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The day I realized I had bucket lists all wrong was a sunny, warm, Wisconsin summer day. It started with a bike commute through the University of Wisconsin campus along the shores of Lake Mendota en route to a home visit. I first met Keith and his family in the hospital for a palliative care consultation. Keith, who had lower motor neuron disease, had been admitted with hypercarbic respiratory failure following a clavicle fracture sustained in a fall from his wheelchair. We decided during the consultation that Keith would not be ventilated and that he was at peace with dying. He was discharged home with bilevel positive airway pressure (BiPAP) and hospice support for end-of-life care and was not expected to live long: “A few days,” the hospitalist had estimated. However, 3 months later I received a phone call: Keith was “struggling.”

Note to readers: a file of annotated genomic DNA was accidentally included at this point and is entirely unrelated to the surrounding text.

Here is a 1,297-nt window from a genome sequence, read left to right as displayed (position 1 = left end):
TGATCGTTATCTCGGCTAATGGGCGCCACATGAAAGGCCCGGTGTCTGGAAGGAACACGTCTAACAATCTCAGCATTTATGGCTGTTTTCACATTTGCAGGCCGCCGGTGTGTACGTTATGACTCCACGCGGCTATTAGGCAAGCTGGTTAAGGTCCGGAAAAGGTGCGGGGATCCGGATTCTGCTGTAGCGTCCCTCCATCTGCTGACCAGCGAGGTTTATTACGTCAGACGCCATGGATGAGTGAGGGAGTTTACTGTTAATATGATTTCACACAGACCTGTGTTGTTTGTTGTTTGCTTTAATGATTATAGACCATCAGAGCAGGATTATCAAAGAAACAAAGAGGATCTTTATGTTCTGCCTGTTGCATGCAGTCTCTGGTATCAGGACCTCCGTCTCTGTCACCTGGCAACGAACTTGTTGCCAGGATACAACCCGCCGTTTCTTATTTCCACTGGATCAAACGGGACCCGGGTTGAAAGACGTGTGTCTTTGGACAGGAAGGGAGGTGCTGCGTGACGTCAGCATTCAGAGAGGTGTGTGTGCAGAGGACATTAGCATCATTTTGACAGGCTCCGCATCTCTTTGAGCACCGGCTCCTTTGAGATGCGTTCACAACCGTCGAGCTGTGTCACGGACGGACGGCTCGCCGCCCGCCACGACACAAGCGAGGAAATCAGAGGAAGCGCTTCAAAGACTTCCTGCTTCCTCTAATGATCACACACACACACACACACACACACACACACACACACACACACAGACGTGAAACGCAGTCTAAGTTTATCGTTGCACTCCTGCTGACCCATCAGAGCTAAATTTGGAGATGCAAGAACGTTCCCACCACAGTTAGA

Campbell TC. When Minutes Matter. JAMA. 2015;314(17):1799–1800. doi:10.1001/jama.2015.9204
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